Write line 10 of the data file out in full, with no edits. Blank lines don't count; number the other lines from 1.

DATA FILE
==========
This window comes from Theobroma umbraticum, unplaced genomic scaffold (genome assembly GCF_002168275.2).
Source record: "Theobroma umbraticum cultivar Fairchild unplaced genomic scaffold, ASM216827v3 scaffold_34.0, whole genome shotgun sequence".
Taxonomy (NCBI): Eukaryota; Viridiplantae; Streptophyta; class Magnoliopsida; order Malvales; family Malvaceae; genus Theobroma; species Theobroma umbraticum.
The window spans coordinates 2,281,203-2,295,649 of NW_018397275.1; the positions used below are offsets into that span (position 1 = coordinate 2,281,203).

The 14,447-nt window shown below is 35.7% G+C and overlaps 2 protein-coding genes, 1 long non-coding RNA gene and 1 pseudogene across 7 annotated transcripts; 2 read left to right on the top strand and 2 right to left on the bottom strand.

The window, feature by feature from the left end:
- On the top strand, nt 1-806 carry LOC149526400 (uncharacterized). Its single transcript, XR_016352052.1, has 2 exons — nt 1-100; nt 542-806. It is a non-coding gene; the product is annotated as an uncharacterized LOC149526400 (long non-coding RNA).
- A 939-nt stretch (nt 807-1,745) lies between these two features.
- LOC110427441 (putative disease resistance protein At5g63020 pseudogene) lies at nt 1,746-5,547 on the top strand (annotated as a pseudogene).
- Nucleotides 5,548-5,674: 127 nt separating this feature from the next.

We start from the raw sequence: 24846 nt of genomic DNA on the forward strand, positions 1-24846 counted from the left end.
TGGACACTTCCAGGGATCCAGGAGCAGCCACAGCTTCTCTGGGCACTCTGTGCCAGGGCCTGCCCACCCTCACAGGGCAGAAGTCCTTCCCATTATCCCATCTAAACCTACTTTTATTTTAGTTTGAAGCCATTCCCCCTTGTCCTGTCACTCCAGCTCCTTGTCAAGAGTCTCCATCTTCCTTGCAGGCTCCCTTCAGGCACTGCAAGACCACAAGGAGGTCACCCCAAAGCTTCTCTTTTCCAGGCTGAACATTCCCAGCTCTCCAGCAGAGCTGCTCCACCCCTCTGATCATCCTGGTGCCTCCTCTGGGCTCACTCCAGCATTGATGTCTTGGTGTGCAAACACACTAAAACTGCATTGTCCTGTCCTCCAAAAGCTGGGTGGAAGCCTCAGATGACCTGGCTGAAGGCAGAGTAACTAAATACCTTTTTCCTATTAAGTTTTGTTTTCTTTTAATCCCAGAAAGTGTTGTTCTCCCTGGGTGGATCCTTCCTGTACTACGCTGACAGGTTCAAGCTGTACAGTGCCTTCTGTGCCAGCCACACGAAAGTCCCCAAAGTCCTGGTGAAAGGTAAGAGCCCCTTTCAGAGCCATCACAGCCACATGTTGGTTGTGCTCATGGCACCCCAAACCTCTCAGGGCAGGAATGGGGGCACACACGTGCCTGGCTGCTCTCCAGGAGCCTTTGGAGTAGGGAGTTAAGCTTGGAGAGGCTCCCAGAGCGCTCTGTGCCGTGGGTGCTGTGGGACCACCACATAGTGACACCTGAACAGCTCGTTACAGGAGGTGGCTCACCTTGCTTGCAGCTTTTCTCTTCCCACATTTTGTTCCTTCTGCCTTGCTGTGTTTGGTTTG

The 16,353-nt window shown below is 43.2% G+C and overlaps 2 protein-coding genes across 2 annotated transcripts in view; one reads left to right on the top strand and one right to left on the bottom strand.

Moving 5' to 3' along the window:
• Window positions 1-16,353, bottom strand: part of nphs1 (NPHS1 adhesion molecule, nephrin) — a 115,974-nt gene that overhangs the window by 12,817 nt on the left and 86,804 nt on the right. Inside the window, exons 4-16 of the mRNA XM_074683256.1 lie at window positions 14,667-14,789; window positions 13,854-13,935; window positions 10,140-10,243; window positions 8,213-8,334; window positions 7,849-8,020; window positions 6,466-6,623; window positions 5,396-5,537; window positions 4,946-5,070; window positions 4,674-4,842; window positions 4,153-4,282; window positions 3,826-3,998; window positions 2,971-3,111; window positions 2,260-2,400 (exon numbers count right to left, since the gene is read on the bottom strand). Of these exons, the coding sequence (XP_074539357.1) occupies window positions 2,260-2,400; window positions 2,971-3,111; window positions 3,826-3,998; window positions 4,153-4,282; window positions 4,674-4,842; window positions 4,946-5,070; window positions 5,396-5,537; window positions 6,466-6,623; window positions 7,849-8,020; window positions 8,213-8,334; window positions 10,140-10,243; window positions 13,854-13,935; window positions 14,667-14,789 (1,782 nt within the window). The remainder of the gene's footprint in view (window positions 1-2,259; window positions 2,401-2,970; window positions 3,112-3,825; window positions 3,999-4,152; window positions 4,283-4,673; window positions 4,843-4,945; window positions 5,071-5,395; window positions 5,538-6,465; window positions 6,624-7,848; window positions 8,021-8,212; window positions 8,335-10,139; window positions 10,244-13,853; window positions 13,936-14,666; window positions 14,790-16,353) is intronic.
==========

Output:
- Nucleotides 5,548-5,674: 127 nt separating this feature from the next.